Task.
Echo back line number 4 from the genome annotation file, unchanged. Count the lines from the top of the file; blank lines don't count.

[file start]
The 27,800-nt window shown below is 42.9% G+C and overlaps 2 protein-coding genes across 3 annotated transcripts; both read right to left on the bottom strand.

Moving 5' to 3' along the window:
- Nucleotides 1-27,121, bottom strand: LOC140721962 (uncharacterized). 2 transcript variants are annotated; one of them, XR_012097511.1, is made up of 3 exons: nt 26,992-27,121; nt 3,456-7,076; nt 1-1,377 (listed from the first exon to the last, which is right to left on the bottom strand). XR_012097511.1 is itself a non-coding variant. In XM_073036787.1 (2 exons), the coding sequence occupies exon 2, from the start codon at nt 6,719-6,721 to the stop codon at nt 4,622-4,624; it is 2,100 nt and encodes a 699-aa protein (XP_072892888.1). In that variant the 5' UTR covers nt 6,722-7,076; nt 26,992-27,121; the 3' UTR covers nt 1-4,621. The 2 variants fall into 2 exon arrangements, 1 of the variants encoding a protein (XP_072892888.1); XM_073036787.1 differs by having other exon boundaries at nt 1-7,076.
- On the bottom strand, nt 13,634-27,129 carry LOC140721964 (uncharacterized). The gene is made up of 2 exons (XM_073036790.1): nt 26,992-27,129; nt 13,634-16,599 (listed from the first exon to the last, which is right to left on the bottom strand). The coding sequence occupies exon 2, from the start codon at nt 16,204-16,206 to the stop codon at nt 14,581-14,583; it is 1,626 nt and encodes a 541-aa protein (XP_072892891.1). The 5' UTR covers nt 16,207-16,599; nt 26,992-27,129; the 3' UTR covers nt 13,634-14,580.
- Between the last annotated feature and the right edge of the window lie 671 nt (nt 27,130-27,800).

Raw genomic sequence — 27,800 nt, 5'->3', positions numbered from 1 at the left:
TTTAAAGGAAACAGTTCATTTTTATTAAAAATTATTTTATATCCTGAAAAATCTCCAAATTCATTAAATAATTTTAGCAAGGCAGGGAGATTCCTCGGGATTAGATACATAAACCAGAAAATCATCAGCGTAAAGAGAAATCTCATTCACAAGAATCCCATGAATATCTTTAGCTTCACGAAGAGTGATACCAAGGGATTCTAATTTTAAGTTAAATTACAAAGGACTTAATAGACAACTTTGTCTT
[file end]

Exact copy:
- On the bottom strand, nt 13,634-27,129 carry LOC140721964 (uncharacterized). The gene is made up of 2 exons (XM_073036790.1): nt 26,992-27,129; nt 13,634-16,599 (listed from the first exon to the last, which is right to left on the bottom strand). The coding sequence occupies exon 2, from the start codon at nt 16,204-16,206 to the stop codon at nt 14,581-14,583; it is 1,626 nt and encodes a 541-aa protein (XP_072892891.1). The 5' UTR covers nt 16,207-16,599; nt 26,992-27,129; the 3' UTR covers nt 13,634-14,580.